What We Know So Far About the Universal Health Systems Ransomware Attack

The company said the ransomware attack has forced its facilities to revert to using offline processes and documentation methods.

What We Know So Far About the Universal Health Systems Ransomware Attack

UPDATE OCTOBER 2, 2020: Universal Health Services (UHS) said on Thursday that all 250 of it’s U.S. facilities’ computer networks were affected Sunday’s malware attack.

The UHS IT Network is in the process of being restored and applications are being reconnected. We have a large number of corporate-level administrative systems, and the recovery process is either complete or well underway in a prioritized manner. We are making steady progress and are confident that we will be able to get hospital networks restored and reconnected soon. Our major information systems such as the electronic medical record (EMR) were not directly impacted; we are focused on restoring connections to these systems. In the meantime, our facilities are using their established back-up processes including offline documentation methods.

All patient safety protocols remain in effect and patient care continues to be delivered safely and effectively at our facilities across the country. As we conduct our IT remediation work, we continue to have no indication that any patient or employee data has been accessed, copied or misused. As previously stated, the company’s UK operations were not impacted.


The computer networks of a major hospital chain in the U.S. and Britain have been hit by a massive cyberattack that may be the largest such attack on a medical institution in U.S. history.

According to NBC News, Universal Health Systems, an operator of more than 400 locations, was knocked offline over the weekend due to what the hospital system calls a “security issue.”

The hospital acknowledged the security issue in a statement and said it is working with IT security professionals to restore operations as quickly as possible.

No patient or employee data appears to have been compromised, the healthcare system said.

The company said its facilities reverted to using offline processes and documentation methods. According to NBC News, some of that included filing patient information with pen and paper.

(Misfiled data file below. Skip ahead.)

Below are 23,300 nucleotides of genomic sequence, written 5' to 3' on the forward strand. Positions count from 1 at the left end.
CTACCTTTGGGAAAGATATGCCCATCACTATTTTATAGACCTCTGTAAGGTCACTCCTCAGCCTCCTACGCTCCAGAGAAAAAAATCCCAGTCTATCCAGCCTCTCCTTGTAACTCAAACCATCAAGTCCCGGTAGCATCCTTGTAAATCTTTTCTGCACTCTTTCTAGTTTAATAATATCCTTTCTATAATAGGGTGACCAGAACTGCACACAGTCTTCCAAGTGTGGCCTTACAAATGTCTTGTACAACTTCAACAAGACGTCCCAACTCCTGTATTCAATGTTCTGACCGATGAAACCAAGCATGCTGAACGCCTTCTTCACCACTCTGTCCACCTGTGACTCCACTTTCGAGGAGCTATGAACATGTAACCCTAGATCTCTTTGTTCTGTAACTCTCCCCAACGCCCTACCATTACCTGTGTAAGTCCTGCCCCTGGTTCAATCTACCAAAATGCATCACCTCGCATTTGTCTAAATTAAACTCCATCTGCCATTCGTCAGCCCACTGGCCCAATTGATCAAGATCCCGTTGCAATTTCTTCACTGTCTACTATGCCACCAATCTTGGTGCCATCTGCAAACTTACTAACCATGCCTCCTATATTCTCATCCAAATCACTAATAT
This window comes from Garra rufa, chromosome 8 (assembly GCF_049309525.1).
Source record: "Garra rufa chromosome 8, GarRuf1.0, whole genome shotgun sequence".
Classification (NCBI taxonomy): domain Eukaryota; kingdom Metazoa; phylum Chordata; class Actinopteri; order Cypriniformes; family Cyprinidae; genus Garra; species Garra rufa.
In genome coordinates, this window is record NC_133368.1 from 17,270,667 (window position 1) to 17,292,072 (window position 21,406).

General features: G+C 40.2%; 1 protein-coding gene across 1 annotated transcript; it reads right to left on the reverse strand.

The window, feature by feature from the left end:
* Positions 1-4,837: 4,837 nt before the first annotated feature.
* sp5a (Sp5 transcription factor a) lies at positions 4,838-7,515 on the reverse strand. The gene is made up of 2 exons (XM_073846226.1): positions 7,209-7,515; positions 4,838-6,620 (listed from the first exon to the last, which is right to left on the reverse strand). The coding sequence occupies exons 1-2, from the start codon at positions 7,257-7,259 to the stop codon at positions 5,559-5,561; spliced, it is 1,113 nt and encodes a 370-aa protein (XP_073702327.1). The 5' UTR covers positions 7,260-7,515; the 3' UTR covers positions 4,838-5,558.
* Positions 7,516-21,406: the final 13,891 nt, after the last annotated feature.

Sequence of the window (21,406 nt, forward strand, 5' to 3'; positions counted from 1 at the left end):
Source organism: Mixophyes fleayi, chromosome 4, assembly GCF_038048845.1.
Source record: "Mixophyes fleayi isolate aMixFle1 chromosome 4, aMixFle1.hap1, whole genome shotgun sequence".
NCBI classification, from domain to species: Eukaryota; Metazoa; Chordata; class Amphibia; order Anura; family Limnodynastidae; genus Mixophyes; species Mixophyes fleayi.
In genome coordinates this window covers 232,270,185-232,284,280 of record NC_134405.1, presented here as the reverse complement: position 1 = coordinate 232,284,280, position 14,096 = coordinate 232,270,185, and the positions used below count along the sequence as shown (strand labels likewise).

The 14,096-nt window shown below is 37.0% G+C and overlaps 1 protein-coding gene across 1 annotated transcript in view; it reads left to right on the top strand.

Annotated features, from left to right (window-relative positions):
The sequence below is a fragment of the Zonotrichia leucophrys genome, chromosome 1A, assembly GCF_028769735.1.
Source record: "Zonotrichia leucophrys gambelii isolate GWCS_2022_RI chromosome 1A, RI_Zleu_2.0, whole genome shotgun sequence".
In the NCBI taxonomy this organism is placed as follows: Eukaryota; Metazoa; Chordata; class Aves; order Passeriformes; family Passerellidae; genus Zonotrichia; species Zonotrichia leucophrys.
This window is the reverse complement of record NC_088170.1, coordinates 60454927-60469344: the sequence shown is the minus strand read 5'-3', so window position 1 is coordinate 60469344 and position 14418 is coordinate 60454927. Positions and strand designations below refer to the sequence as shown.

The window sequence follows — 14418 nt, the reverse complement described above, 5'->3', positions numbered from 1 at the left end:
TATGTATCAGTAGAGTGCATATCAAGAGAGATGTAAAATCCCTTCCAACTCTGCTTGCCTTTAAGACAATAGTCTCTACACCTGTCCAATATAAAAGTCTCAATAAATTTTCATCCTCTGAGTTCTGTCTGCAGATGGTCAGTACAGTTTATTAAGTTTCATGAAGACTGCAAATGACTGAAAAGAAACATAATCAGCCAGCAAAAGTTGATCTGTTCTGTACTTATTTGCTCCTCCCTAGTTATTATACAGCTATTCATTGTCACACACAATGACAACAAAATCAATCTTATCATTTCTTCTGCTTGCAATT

Universal Health Services’ statement didn’t include information about the nature of the attack, but NBC News’ report suggests it was ransomware.

One person familiar with the company’s response efforts who was not authorized to speak to the press said that the attack “looks and smells like ransomware.”

Two Universal Health Services nurses, who requested to not be named because they weren’t authorized by the company to speak with the media, said that the attack began over the weekend and had left medical staff to work with pen and paper.

One of the nurses, who works in a facility in North Dakota, said that computers slowed and then eventually simply would not turn on in the early hours of Sunday morning. “As of this a.m., all the computers are down completely,” the nurse said.

Another registered nurse at a facility in Arizona who worked this weekend said “the computer just started shutting down on its own.”

“Our medication system is all online, so that’s been difficult,” the Arizona nurse said.

According to cybersecurity experts, cyberattacks of all kinds have been increasing for the better part of a year, and hospitals – once nontargets for cybercriminals – are now responding to these attacks.

A patient at a German hospital died earlier this month because the hospital they were brought to was knocked offline due to ransomware. On the way to a hospital 20 miles away, the patient died.

This article originally appeared in CS sister publication MyTechDecision.com. Zachary Comeau is TD’s web editor. 

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